Showalter on the Yanks anger over weekend scheduling
The scheduling drama surrounding this weekend’s set with the Yankees isn’t going away, as manager Buck Showalter fired back when asked about New York’s frustration with the Orioles’ in refusing to schedule a doubleheader on Friday.
Showalter said the Yankees called president of baseball operations Andy MacPhail on short notice — about 24 hours before the games would be played — and the Orioles said no for a variety of reasons, including the shock and planned tribute for former pitcher and broadcaster Mike Flanagan, who took his own life on Wednesday afternoon.
“First of all, I felt that some of the stuff was a little disrespectful to Flanny quite frankly,” Showalter said. “That didn’t sit with me very well. I can tell you that. We didn’t say much – I think we had an April rainout there – and they just told us when we were playing. We were Ok with that. Like I told you the other day, you tell us when we’re playing, we’ll play. The whole scheme of life, the things that really consume you.
We understand that sometimes our opinions on things are not relevant. They come to me when there is two options and talk about it from a baseball standpoint. Every club does that. But some of it kind of has a feeling of [hypocrisy]. I don’t know. I don’t dwell on it. Their opinion on what the Baltimore Orioles should do for their fans and for their organization isn’t really that relevant to me personally. I can tell you that. We’ll do what’s best for our fans and for our organization and we expect it back that they’re going to do the same on their side.”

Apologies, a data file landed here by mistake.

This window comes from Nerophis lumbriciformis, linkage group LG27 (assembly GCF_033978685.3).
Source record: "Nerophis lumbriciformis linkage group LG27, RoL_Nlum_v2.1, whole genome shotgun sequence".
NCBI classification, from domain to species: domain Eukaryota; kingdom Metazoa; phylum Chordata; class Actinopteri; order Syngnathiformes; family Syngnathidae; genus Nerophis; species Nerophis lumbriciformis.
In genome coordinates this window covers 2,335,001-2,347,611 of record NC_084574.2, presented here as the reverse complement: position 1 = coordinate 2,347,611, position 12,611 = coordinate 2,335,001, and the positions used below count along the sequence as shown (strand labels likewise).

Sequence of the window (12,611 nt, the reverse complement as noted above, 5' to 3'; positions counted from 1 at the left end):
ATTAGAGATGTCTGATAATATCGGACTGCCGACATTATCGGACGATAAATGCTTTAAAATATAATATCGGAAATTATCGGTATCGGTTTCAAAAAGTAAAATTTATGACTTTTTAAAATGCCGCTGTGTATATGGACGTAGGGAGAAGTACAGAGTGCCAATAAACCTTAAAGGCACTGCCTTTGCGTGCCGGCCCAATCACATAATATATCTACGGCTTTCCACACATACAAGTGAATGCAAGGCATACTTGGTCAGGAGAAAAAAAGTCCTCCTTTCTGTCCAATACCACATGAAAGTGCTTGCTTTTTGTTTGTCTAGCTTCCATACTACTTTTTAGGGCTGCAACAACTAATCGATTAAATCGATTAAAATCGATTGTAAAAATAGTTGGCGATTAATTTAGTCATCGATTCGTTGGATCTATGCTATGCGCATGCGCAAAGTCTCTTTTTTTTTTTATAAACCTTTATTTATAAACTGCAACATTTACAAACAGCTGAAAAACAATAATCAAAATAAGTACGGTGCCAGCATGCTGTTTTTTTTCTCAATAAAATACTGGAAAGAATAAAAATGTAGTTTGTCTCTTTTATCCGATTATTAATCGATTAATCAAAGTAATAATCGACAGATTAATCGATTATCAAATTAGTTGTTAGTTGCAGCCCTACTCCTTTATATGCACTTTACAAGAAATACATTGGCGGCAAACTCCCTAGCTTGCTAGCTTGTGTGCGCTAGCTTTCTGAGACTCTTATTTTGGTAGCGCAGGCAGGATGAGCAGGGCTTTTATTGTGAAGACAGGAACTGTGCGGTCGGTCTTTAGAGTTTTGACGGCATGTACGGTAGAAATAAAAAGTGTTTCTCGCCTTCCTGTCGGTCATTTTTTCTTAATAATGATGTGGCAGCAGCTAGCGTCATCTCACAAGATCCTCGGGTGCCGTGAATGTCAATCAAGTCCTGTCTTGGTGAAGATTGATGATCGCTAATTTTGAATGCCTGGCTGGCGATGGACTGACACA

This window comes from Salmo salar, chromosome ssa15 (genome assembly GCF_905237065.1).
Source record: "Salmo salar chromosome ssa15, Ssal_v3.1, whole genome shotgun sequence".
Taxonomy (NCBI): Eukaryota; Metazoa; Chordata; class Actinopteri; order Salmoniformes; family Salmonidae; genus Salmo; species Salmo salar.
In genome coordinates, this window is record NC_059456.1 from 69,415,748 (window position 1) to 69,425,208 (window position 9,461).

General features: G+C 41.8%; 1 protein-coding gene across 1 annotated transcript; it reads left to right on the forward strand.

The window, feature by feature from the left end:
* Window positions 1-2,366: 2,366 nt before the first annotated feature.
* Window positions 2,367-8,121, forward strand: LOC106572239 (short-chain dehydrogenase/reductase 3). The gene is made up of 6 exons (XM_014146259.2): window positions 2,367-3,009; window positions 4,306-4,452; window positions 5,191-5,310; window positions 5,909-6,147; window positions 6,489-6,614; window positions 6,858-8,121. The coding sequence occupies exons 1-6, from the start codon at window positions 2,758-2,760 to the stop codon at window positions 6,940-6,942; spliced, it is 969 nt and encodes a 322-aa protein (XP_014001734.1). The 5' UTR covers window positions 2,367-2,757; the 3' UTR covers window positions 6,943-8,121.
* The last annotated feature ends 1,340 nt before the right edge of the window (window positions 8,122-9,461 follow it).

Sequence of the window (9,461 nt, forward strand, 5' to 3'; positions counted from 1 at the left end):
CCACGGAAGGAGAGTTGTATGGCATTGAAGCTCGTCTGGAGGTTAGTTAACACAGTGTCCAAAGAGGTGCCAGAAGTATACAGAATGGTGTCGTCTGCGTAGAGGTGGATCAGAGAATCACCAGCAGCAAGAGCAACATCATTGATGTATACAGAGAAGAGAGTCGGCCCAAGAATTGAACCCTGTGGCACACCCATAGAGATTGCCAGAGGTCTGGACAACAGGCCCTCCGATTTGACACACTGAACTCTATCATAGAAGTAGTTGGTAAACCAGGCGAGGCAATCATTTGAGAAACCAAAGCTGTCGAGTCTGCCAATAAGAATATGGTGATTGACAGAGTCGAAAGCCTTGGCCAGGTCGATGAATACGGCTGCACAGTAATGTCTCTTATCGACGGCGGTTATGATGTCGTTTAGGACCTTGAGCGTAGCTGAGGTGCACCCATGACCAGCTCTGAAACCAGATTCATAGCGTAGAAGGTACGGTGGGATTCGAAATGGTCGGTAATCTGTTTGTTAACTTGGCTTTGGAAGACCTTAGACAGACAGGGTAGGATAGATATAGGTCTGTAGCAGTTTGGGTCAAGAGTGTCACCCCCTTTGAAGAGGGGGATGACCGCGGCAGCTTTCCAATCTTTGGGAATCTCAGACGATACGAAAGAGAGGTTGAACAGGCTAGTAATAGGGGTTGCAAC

Both Yankees manager Joe Girardi and player rep Curtis Granderson expressed their anger on Friday through the media and an issued statement, regarding the Orioles’ handling of the schedule, which now takes away New York’s lone off day Sept. 8. On Saturday, general manager Brian Cashman also made his dissatisfaction known, and there are rumblings that the Yankees will call the Commissioner’s Office to complain further.
“I’m real confident that our guys have thought about every possible thing and we hope that the scenario we’ve had coming back home here never presents itself again,” Showalter said. “I’m sure if [the Yankees] stopped and thought about it, if the same thing that happened to one of their greats, that they probably would have given a lot of consideration to how they were going to handle that day.
You want me to keep going? A lot of people don’t really care about what our opinions are about different parts of baseball. We play baseball. If there’s something out there, it’s all about what’s best for the fans and a lot of different things. Where it fits into us with all the great modes of how we’re able to do this between travel and food, I just find it …. Is it raining, is it snowing, is it 18 innings, nine? Let’s go. We hope one day that we can be as competitive as they are. I respect where they are in the season and what their people are saying about the competitive part of it, but it means something to us, too.
We’ll continue to do what’s best for the Baltimore Orioles and the fans, which are the same thing. Along the way, we’ll wear that. Sometimes we confuse some things from a real life standpoint compared to what we’re actually doing here, OK? Obviously, there’s more but I’ll stop there.”